Can you see the new horizons we have? Do you understand why we can’t despise non-believers? You understand why we have to build the world with Buddhists too, with Muslims, with non-believers, build the common house. Because where there’s love, there’s God. And if an atheist or unbeliever, who doesn’t believe in anything, does an act of love for a needy person, for a brother or sister, he doesn’t know, but in that act of love there’s God, and we can communicate through love. This is the new life, the new air of the [second Vatican] Council that many don’t accept, because they were used to fighting, to the crusades, to the wars of religion: “We have the truth, the others are wrong about everything. We go to heaven, the others go to hell”. The Pope tells us: «God died on the cross for everybody. Let’s act with mercy». This is the spirit of the Second Vatican Council. It would be good if the laity studied it too, to get an idea of the Church of today and tomorrow. If they want to get an outdated idea of the Church they should read yesterday’s stories but that’s gone now, and the Spirit makes all things new, beginning with the Church.
Nies: Could you go into more detail about the Second Vatican Council? Were there signs, or was it a complete surprise? Also, as you said, today we can understand the development of history better, and faith helps with that – why does faith seem less important in today’s Europe? Were mistakes made? How can we confront these problems?
Sorge: What essentially happened is that Europe came to the end of the process of secularisation that began in the sixteenth century with the so-called Renaissance, which was the revolution of that time, and was continued by positivism, materialism, and the various ideologies. As a result, Europe is no longer Christian the way it was in the days of the Christian empire. This is a grace from God, because all the Church’s problems started with Constantine, may he rest in peace and rise in glory. When Constantine granted freedom of religion to all in 313 he did a good thing, but then he transformed the Church into a state, which still exists – the Vatican City – with its soldiers; it’s all against the Gospel! The Church is not a territory, it’s not a state; that’s a diversion from the right path, and it cost a lot, it led to wars, and to the misuse of office, even by the Popes of the Church. The bishop was a Count, and the way of dressing, the luxury!
When I was younger, before the Council, I once went to church in St. Peter’s (Basilica in the Vatican) when there were cardinals present. Each cardinal wore a heavy. six-metre train of cloth. It took two stout clerics to hold it. If there were ten cardinals concelebrating [officiate jointly at (a Mass)] with the Pope, there would be sixty metres of train, with all the rings, the gold, the golden crosses, the pearls. Imagine someone asking «Who are these people?!». «How do you not know? These are the successors of the fishermen of Galilee!» “Ammáppate” [Blimey], as they say in Rome, “look how the fishermen of Galilee are dressed”. What was left of the apostles, who were dirty, with calloused hands, used to pulling fishing nets? How come Constantine make the Church a kingdom, make it take on imperial form?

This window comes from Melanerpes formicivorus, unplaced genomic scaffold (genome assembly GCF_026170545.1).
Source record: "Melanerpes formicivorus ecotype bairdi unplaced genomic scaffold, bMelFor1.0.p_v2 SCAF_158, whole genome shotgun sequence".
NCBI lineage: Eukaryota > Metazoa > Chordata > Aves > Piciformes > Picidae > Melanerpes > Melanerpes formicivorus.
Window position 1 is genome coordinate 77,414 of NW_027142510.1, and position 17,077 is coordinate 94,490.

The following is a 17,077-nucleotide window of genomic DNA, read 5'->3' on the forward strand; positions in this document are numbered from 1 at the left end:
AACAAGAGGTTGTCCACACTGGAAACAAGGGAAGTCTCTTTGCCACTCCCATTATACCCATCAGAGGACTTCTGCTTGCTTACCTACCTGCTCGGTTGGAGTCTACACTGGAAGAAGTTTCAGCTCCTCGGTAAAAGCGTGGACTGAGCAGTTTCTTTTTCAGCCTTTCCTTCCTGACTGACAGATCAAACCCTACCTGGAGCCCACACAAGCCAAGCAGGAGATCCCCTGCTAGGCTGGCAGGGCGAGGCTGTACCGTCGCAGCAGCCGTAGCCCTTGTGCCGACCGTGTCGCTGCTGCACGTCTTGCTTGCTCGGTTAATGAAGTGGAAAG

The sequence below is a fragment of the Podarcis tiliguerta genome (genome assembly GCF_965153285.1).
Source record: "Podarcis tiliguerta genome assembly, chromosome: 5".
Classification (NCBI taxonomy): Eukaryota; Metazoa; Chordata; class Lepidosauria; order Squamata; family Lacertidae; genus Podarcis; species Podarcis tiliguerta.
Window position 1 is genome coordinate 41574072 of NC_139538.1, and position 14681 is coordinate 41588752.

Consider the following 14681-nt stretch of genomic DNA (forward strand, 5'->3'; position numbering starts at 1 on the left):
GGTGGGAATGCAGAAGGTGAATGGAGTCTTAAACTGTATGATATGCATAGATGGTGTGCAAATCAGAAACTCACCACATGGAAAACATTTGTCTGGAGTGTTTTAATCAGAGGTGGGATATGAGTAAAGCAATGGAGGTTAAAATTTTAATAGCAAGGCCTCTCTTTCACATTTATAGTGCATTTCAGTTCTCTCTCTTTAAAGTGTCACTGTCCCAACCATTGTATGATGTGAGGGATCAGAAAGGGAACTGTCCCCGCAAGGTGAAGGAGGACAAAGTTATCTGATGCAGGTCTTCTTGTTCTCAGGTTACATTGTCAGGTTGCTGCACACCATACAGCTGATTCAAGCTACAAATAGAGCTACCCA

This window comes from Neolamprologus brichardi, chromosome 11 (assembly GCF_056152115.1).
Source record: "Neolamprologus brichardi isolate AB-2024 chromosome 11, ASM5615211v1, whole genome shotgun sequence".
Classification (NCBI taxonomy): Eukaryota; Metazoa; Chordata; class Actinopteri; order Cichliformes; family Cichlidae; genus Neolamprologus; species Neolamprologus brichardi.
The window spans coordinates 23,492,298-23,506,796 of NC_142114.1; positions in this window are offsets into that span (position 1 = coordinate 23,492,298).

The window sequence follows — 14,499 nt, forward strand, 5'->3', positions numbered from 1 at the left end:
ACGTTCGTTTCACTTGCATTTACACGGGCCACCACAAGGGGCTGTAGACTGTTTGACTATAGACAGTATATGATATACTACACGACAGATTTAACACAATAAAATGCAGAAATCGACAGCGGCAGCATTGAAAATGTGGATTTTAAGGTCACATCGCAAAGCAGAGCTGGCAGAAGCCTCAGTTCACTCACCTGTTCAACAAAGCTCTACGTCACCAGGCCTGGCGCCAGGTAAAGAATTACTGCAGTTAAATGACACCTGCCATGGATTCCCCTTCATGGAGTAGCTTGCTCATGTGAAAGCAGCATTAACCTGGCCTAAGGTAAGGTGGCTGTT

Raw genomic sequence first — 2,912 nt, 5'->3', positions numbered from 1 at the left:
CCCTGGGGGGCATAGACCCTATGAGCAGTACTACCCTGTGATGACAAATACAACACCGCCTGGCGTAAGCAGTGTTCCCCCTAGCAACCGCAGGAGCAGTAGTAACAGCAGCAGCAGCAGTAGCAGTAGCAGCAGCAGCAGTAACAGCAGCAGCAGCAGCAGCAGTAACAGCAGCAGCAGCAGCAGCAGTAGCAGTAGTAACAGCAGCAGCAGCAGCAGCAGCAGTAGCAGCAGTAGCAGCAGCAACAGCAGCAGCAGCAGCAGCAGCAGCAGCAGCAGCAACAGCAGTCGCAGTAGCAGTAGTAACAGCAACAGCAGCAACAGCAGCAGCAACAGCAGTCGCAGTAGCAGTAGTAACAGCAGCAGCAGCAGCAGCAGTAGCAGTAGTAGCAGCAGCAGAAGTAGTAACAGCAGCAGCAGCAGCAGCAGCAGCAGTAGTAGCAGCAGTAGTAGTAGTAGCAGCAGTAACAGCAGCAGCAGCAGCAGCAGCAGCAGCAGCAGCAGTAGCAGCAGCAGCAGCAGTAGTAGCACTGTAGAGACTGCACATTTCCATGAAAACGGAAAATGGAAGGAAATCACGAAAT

Thanks be to God that the Council surpassed that concept of Christianity. The first to use the scissors was Paul VI, who cut off the tails of all the cardinals (laughs). There were so many other things to cut, too. Pope Bergoglio is carrying on cutting away, starting with the apartment where he no longer lives and with what he wears. These things are not the important things though. The religious dimension is the important aspect to look at. It is essential to the history of Europe because Europe’s roots are Christian. Look at the works of art: if you erase the Bible, you erase all the masterpieces of Raphael, Michelangelo; all the great sculptors of every language showed their faith in their painting. Or culture: we only have the manuscripts of Virgil, of the first great Roman poets, because of the monks who copied secular things down in their manuscripts too. Culture, art, music; everything is rooted in Christianity.
The only problem is that we’ve remained where we were; we have to be able to express the modern and the postmodern – it’s the future! So we have to walk together with all men of good will to build a globalised world, which has now become a single family. If you go to big cities, even here in Italy, if you go to Milan, on the street you see all religions: Shintoists, Buddhists, Protestants. There are still some Catholics, but my point is that nowadays the world is pluralistic in culture, religion, races. Either we live together defending diversity, or we all die.
So the Church walks with the world, and the post-Council Church becomes one element – as we’ve also seen in these last international journeys – that’s accepted by non-believers too: even Muslims manage to make common declarations of universal fraternity. This is the world that awaits us;